Alexander Leidinger

Just another weblog

Feb
10

Mak­ing ZFS faster…

Cur­rently I play a lit­tle bit around with my ZFS setup. I want to make it faster, but I do not want to spend a lot of money.

The disks are con­nected to an ICH 5 con­troller, so an obvi­ous improve­ment would be to either buy a con­troller for the PCI slot which is able to do NCQ with the SATA disks (a siis(4) based one is not cheap), or to buy a new sys­tem which comes with a chipset which knows how to do NCQ (this would mean new RAM, new CPU, new MB and maybe even a new PSU). A new con­troller is a lit­tle bit expen­sive for the old sys­tem which I want to tune. A new sys­tem would be nice, and read­ing about the specs of new sys­tems lets me want to get a Core i5 sys­tem. The prob­lem is that I think the cur­rent offers of main­boards for this are far from good. The sys­tem should be a lit­tle bit future proof, as I would like to use it for about 5 years or more (the cur­rent sys­tem is some­where between 5 – 6 years old). This means it should have SATA-3 and USB 3, but when I look at what is offered cur­rently it looks like there are only beta-versions of hard­ware with SATA-3 and USB 3 sup­port avail­able on the marked (accord­ing to tests there is a lot of vari­ance of the max speed the con­trollers are able to achieve, bugs in the BIOS, or the  con­trollers are attached to a slow bus which pre­vents to use the full band­width). So it will not be a new sys­tem soon.

As I had a 1GB USB-stick around, I decided to attach it to the one of the EHCI USB ports and use it as a cache device for ZFS. If some­one wants to try this too, be care­ful with the USB ports. My main­board has only 2 USB ports con­nected to an EHCI, the rest are UHCI ones. This means that only 2 USB ports are fast (sort of… 40 MBit/s), the rest is only usable for slow things like a mouse, key­board or a ser­ial line.

Be warned, this will not give you a lot of band­width (if you have a fast USB stick, the 40MBit/s of the EHCI are the limit which pre­vent a big stream­ing band­width), but the latency of the cache device is great when doing small ran­dom IO. When I do a gstat and have a look how long a read oper­a­tion takes for each involved device, I see some­thing between 3 msec and 20 msec for the hard­disks (depend­ing if they are read­ing some­thing at the cur­rent head posi­tion, or if the hard­disk needs to seek around a lot). For the cache device (the USB stick) I see some­thing between around 1 mssec and 5 msec. That is 1/3th to 1/4th of the latency of the harddisks.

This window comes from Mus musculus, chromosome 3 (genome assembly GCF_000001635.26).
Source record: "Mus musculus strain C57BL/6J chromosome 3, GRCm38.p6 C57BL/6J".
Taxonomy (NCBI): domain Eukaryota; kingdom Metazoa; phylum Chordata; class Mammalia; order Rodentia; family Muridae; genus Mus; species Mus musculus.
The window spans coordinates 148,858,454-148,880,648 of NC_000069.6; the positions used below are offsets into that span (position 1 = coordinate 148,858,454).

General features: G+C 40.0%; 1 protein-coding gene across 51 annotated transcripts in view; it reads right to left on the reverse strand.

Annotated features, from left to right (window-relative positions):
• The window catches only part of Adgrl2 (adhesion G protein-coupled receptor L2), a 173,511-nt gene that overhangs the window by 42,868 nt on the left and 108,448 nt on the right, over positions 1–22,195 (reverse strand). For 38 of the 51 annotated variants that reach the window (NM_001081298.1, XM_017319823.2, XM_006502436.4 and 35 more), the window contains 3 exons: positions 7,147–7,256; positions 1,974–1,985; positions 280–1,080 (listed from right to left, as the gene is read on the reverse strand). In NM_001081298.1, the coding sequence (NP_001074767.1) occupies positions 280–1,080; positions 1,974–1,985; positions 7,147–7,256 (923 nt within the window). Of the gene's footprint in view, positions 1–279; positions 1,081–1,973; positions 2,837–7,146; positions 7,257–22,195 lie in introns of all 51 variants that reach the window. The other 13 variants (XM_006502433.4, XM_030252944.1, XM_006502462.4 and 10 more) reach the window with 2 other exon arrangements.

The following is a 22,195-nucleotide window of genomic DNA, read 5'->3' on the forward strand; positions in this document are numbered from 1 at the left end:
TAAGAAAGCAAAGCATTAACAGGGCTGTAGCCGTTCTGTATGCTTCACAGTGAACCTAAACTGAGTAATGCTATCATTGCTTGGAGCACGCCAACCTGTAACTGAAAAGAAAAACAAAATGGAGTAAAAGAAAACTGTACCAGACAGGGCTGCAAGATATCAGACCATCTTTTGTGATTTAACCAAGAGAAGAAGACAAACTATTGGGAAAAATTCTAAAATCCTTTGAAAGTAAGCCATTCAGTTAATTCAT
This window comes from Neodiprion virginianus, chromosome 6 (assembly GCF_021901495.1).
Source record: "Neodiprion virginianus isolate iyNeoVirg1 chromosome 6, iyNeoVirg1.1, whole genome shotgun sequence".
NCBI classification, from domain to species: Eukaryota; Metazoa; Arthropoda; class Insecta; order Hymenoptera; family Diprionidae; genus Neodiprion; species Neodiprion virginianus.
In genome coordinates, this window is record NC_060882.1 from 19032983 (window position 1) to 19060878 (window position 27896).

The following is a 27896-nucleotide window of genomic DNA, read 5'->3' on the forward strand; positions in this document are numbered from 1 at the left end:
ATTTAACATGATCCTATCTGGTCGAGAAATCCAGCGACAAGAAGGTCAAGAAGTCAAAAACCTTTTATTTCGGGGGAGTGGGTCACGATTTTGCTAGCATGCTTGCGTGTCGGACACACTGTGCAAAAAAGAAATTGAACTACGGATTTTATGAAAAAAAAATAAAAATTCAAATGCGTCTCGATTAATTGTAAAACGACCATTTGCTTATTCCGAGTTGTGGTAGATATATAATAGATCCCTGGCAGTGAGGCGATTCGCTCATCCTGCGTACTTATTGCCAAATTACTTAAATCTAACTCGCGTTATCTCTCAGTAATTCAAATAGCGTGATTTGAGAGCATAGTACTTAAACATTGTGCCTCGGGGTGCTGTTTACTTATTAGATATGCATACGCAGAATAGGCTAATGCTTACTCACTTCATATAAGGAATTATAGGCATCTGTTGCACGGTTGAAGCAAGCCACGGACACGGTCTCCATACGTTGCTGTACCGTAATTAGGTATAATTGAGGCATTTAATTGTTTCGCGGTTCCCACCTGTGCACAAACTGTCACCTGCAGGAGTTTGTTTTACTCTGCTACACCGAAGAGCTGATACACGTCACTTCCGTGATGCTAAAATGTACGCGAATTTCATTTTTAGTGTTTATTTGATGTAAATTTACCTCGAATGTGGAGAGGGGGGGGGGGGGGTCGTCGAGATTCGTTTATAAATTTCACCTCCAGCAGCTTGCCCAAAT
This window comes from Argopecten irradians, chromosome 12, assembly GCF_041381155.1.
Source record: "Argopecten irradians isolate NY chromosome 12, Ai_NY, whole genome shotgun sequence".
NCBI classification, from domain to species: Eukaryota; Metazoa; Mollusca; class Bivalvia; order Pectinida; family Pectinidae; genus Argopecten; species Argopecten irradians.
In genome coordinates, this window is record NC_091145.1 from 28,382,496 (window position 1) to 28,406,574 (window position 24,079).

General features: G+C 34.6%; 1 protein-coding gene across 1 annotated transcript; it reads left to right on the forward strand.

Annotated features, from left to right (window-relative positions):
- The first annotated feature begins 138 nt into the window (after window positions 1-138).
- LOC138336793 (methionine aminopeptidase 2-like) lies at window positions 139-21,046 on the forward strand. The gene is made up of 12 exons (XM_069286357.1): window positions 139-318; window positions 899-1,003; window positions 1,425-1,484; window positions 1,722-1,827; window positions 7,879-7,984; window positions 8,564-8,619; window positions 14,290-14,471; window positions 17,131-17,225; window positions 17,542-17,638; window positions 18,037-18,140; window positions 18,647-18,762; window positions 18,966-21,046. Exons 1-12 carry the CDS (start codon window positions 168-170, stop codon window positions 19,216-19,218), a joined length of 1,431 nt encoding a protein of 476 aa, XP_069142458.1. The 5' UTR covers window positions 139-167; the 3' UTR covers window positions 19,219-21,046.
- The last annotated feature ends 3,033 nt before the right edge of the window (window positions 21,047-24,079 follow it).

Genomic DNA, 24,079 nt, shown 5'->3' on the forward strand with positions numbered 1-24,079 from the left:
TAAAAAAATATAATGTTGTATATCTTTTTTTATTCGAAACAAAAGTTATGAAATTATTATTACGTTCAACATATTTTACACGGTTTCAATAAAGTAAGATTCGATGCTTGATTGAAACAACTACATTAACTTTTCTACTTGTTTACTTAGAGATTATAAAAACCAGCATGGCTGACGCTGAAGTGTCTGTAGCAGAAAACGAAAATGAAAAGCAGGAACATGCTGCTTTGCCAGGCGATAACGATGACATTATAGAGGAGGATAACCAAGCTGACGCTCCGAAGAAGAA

With a “zfs send” I see about 300 IOops per hard­disk (3 disks in a RAIDZ). Obvi­ously this is an opti­mum stream­ing case where the disks do not need to seek around a lot. You see this in the low latency, it is about 2 msec in this case. In the random-read case, like for exam­ple when you run a find, the disks can not keep this amount of IOops, as they need to seek around. And here the USB-stick shines. I’ve seen upto 1600 IOops on it dur­ing run­ning a find (if the cor­re­spond­ing data is in the cache, off course). This was with some­thing between 0.5 and 0.8 msec of latency.

This is the machine at home which is tak­ing care about my mails (incom­ing and out­go­ing SMTP, IMAP and Web­mail), has a squid proxy and acts as a file server. There are not many users (just me and my wife) and there is no reg­u­lar usage pat­tern for all those ser­vices. Because of this I did not do any bench­mark to see how much time I can gain with var­i­ous work­loads (and I am not inter­ested in some arti­fi­cial per­for­mance num­bers of my web­mail ses­sion, as the brows­ing expe­ri­ence is highly sub­jec­tive in this case). For this sys­tem a 1 GB USB stick (which was just col­lect­ing dust before) seems to be a cheap way to improve the response time for often used small data. When I use the web­mail inter­face now, my sub­jec­tive impres­sion is, that it is faster. I am talk­ing about list­ing emails (sub­ject, date, sender, size) and dis­play­ing the con­tent of some emails. FYI, my maildir stor­age has 849 MB with 35000 files in 91 folders.

Bot­tom line is: do not expect a lot of band­width increase with this, but if you have a work­load which gen­er­ates ran­dom read requests and you want to decrease the read latency, it could be a cheap solu­tion to add a (big) USB stick as a cache device.

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6 Responses to “Mak­ing ZFS faster…”

  1. abrown Says:

    Nice idea/tip! Do you use the zpool add POOL cache DEVICE syn­tax to achieve your result?

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  2. netchild Says:

    Yes. And the remove works too.

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  3. AB Says:

    You may want to set “secondarycache=metadata” on your filesys­tems where you keep mostly large files. This way con­tent of the files will not pol­lute your small L2ARC and the data will be served directly from disk which will be much faster than from USB.

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  4. Freddie Says:

    I’ve done this at home as well, using a 4 GB USB stick. The box only has 2 GB of RAM, run­ning i386/32-bit FreeBSD, so there’s only 1 GB avail­able to the ARC.

    Since adding the cache device, things have been a lot smoother. Haven’t done any bench­marks to see what the actual improve­ment is, though.

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  5. CJ Says:

    How should the USB stick be for­mat­ted and/or par­ti­tioned, to be used as a cache device for a ZFS stor­age pool?

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  6. netchild Says:

    You can even use the entire stick, no need to format/partition. If you want ot use less than the entire stick, you need to par­ti­tion off course.

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